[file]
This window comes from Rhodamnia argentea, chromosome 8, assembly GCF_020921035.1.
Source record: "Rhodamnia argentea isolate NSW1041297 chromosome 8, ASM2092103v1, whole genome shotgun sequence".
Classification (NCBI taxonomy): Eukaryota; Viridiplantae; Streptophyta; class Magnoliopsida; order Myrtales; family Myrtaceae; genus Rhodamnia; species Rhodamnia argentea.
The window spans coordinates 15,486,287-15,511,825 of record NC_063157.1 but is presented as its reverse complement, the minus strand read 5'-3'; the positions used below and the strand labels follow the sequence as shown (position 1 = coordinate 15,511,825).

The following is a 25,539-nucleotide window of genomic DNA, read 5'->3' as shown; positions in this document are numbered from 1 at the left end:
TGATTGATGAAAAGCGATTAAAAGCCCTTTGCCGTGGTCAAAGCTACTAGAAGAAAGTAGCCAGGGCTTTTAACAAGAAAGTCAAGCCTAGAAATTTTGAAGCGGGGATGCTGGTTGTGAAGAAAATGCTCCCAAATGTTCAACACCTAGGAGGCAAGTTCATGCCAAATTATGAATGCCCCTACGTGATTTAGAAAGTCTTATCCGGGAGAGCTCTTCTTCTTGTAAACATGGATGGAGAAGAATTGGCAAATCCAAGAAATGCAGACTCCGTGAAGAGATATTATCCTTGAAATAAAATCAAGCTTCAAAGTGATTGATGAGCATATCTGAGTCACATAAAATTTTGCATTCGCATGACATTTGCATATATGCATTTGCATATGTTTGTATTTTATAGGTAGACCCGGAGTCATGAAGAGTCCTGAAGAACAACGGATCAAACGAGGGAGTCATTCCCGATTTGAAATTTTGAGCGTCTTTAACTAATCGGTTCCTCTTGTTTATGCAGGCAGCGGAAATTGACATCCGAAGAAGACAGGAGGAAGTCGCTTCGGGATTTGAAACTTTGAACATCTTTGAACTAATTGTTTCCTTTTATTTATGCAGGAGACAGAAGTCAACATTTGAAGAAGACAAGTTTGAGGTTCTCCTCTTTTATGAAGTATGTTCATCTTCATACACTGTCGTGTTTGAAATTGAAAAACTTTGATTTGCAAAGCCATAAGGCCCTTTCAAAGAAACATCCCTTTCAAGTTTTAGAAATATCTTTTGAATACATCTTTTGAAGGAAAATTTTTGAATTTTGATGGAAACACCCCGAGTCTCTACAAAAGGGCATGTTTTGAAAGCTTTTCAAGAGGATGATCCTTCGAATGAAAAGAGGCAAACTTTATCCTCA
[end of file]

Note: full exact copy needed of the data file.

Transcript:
This window comes from Rhodamnia argentea, chromosome 8, assembly GCF_020921035.1.
Source record: "Rhodamnia argentea isolate NSW1041297 chromosome 8, ASM2092103v1, whole genome shotgun sequence".
Classification (NCBI taxonomy): Eukaryota; Viridiplantae; Streptophyta; class Magnoliopsida; order Myrtales; family Myrtaceae; genus Rhodamnia; species Rhodamnia argentea.
The window spans coordinates 15,486,287-15,511,825 of record NC_063157.1 but is presented as its reverse complement, the minus strand read 5'-3'; the positions used below and the strand labels follow the sequence as shown (position 1 = coordinate 15,511,825).

The following is a 25,539-nucleotide window of genomic DNA, read 5'->3' as shown; positions in this document are numbered from 1 at the left end:
TGATTGATGAAAAGCGATTAAAAGCCCTTTGCCGTGGTCAAAGCTACTAGAAGAAAGTAGCCAGGGCTTTTAACAAGAAAGTCAAGCCTAGAAATTTTGAAGCGGGGATGCTGGTTGTGAAGAAAATGCTCCCAAATGTTCAACACCTAGGAGGCAAGTTCATGCCAAATTATGAATGCCCCTACGTGATTTAGAAAGTCTTATCCGGGAGAGCTCTTCTTCTTGTAAACATGGATGGAGAAGAATTGGCAAATCCAAGAAATGCAGACTCCGTGAAGAGATATTATCCTTGAAATAAAATCAAGCTTCAAAGTGATTGATGAGCATATCTGAGTCACATAAAATTTTGCATTCGCATGACATTTGCATATATGCATTTGCATATGTTTGTATTTTATAGGTAGACCCGGAGTCATGAAGAGTCCTGAAGAACAACGGATCAAACGAGGGAGTCATTCCCGATTTGAAATTTTGAGCGTCTTTAACTAATCGGTTCCTCTTGTTTATGCAGGCAGCGGAAATTGACATCCGAAGAAGACAGGAGGAAGTCGCTTCGGGATTTGAAACTTTGAACATCTTTGAACTAATTGTTTCCTTTTATTTATGCAGGAGACAGAAGTCAACATTTGAAGAAGACAAGTTTGAGGTTCTCCTCTTTTATGAAGTATGTTCATCTTCATACACTGTCGTGTTTGAAATTGAAAAACTTTGATTTGCAAAGCCATAAGGCCCTTTCAAAGAAACATCCCTTTCAAGTTTTAGAAATATCTTTTGAATACATCTTTTGAAGGAAAATTTTTGAATTTTGATGGAAACACCCCGAGTCTCTACAAAAGGGCATGTTTTGAAAGCTTTTCAAGAGGATGATCCTTCGAATGAAAAGAGGCAAACTTTATCCTCA